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Public Speaking - The Secret To Having a Relaxed and Conversational Delivery

La Velle Goodwin

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The most experienced public speakers deliver their message in a way that is characteristic of regular, everyday conversation. It makes their audience feel relaxed, much like they do when chatting with family and friends. Think about what makes conversation with another person comfortable. Their statements, facial expressions, phrases and responses are spontaneous. Some people are gregarious and animated; others are more introverted and reserved. Whatever the speaker’s natural style, the organic nature of conversational speaking is appealing to the larger audience. So, to attract the audience, we want to be ourselves as much as possible.

A word of caution though, as a public speaker, if your delivery is too casual for the event, it can detract from a formal occasion like a wedding or funeral. So a good speaker strives to strike a balance between the formality or casualty of an event and the speaker’s delivery style. There are a few things that a speaker may not be aware of, but that an audience will pick up on that cause a person’s delivery to sound, pretentious, condescending, or unnecessarily stiff and formal.

One of these is phrasing. Phrasing is basically how a sentence is structured. If a speaker tries to speak words exactly as they appear in print it can come across as very unnatural. This is because the written word is expressed differently than the spoken word. If you express thoughts just the way they appear in print or read them directly from a published outline during a speech, it is not likely that your presence will project that conversational tone that audiences enjoy. To ensure that you have a relaxed, conversational style, express your thoughts and ideas in your own words and avoid complicated sentence structure. Contrary to popular belief, it can leave a speaker looking foolish.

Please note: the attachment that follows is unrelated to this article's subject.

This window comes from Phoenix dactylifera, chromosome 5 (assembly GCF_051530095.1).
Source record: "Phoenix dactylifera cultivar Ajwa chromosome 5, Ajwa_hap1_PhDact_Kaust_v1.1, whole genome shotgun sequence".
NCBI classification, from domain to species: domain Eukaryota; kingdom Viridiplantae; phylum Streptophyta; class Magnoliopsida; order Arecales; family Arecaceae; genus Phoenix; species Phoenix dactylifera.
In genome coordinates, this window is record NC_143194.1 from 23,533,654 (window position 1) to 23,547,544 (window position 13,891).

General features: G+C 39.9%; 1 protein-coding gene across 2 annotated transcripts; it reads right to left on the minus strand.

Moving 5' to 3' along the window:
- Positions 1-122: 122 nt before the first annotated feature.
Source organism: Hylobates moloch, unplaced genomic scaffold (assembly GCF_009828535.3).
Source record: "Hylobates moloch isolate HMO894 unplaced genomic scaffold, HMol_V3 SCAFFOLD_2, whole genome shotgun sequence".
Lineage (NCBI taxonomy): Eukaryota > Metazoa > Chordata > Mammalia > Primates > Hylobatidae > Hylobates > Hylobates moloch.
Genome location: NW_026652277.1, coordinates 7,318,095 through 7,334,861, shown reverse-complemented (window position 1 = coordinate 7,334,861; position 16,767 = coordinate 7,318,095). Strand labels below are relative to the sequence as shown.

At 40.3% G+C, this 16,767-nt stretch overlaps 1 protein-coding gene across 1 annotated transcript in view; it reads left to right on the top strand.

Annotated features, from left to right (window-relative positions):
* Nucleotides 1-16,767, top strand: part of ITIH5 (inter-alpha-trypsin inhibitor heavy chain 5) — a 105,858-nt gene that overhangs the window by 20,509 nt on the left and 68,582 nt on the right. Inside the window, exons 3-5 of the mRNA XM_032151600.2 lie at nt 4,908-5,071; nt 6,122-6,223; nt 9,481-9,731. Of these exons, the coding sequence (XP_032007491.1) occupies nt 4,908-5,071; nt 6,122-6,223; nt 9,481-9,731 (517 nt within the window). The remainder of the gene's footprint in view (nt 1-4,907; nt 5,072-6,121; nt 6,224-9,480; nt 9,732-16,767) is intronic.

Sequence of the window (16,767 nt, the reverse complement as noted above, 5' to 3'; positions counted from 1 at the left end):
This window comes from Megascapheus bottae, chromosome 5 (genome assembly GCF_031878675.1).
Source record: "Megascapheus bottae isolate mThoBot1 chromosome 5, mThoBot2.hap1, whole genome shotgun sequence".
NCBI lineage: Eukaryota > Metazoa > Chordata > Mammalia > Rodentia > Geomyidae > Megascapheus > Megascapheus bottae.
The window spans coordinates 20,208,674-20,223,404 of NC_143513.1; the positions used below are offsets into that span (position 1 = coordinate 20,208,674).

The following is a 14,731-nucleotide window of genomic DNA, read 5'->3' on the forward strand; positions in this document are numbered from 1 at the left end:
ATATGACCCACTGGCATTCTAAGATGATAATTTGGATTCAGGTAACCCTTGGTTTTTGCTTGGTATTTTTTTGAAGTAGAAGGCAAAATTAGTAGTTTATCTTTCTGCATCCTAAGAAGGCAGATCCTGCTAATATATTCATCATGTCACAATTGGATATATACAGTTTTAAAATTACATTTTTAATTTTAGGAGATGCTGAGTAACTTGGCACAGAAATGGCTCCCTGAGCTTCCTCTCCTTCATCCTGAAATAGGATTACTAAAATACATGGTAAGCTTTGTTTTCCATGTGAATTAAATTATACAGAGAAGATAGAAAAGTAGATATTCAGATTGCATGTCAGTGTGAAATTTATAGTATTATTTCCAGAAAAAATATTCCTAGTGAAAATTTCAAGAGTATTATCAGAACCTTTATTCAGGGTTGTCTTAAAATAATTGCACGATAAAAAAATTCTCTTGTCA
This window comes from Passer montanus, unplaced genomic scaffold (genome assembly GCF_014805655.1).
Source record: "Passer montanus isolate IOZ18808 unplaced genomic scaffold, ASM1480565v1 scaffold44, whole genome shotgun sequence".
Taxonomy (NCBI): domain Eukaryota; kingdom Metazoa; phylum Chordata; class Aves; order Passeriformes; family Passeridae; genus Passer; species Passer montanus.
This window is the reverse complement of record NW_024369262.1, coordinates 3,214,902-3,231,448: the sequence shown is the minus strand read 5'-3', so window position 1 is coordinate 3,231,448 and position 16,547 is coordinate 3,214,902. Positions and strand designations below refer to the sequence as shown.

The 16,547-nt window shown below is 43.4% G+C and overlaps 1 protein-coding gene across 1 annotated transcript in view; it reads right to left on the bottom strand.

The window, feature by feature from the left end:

Another Trick that can help to keep an audience interested in what you have to say is to vary your tempo. Listen to normal conversation in a social setting. Notice that there are regular changes in the pace of each person’s speech and pauses that vary in length. If you want to keep an audience focused squarely on you as the speaker, strive to use a conversational style of speech in combination with increased volume, use emphatic gestures, increase the intensity of your speech, and don’t be afraid to express your enthusiasm! Finally, make sure that your manner of speech is not going to offend anyone or leave your audience with the impression that you are poorly educated or unprofessional;

1) Avoid poor grammar like the plague! Nothing will cause you to loose the confidence and respect of an audience faster than a statement like “do you know what I seen?”

2) Never use language that is crude or vulgar. Even if you are speaking to a group of Hells Angels or *** stars; you, your standards and professionalism are what should dictate your choice of words. You never know who might be listening in.

3) Communicate clearly. Be careful to avoid constantly repeating the same catch phrase or buzz words to convey every different thought that you might have in your head.

4) Use succinct words to clearly express what you mean.

5) By having what you want to say clearly in mind before you speak, you will avoid needless regressions.

6) Wordiness is not your friend. Avoid overwhelming those listening to you with too many words. State clearly, in simple sentences the points that are important.

7) Speak in a manner that shows respect for others.

Speaking well in public is an art but like any skill, can be learned and mastered by anyone who is willing to apply themselves to the task at hand. An appropriate conversational style of speech is something that you can use to put your audience at ease and help them to be open and receptive to what you say.

La Velle Goodwin has been speaking, performing, teaching and entertaining for nearly 20 years. She is a member of the Canadian Association of Professional Speakers, Director of Rabid Entertainment Inc. , and developer of Speech Savvy Workshops


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